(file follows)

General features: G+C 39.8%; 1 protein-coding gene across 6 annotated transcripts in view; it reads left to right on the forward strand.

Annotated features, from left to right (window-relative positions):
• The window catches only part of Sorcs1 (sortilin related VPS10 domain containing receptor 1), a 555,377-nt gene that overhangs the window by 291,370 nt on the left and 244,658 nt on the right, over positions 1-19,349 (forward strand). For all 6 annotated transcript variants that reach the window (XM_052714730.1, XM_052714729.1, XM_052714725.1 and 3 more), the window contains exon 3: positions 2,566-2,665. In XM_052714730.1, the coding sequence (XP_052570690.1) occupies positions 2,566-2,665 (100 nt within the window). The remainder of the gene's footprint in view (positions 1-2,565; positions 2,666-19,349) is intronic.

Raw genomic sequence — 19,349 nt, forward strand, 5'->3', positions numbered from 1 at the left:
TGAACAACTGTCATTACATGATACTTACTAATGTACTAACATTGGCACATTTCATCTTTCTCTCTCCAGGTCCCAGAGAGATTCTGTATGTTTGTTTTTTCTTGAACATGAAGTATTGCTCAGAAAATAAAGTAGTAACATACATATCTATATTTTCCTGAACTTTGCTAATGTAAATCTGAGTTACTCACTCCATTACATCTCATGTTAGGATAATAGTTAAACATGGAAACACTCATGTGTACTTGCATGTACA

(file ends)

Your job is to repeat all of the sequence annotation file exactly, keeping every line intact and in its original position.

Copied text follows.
General features: G+C 39.8%; 1 protein-coding gene across 6 annotated transcripts in view; it reads left to right on the forward strand.

Annotated features, from left to right (window-relative positions):
• The window catches only part of Sorcs1 (sortilin related VPS10 domain containing receptor 1), a 555,377-nt gene that overhangs the window by 291,370 nt on the left and 244,658 nt on the right, over positions 1-19,349 (forward strand). For all 6 annotated transcript variants that reach the window (XM_052714730.1, XM_052714729.1, XM_052714725.1 and 3 more), the window contains exon 3: positions 2,566-2,665. In XM_052714730.1, the coding sequence (XP_052570690.1) occupies positions 2,566-2,665 (100 nt within the window). The remainder of the gene's footprint in view (positions 1-2,565; positions 2,666-19,349) is intronic.

Raw genomic sequence — 19,349 nt, forward strand, 5'->3', positions numbered from 1 at the left:
TGAACAACTGTCATTACATGATACTTACTAATGTACTAACATTGGCACATTTCATCTTTCTCTCTCCAGGTCCCAGAGAGATTCTGTATGTTTGTTTTTTCTTGAACATGAAGTATTGCTCAGAAAATAAAGTAGTAACATACATATCTATATTTTCCTGAACTTTGCTAATGTAAATCTGAGTTACTCACTCCATTACATCTCATGTTAGGATAATAGTTAAACATGGAAACACTCATGTGTACTTGCATGTACA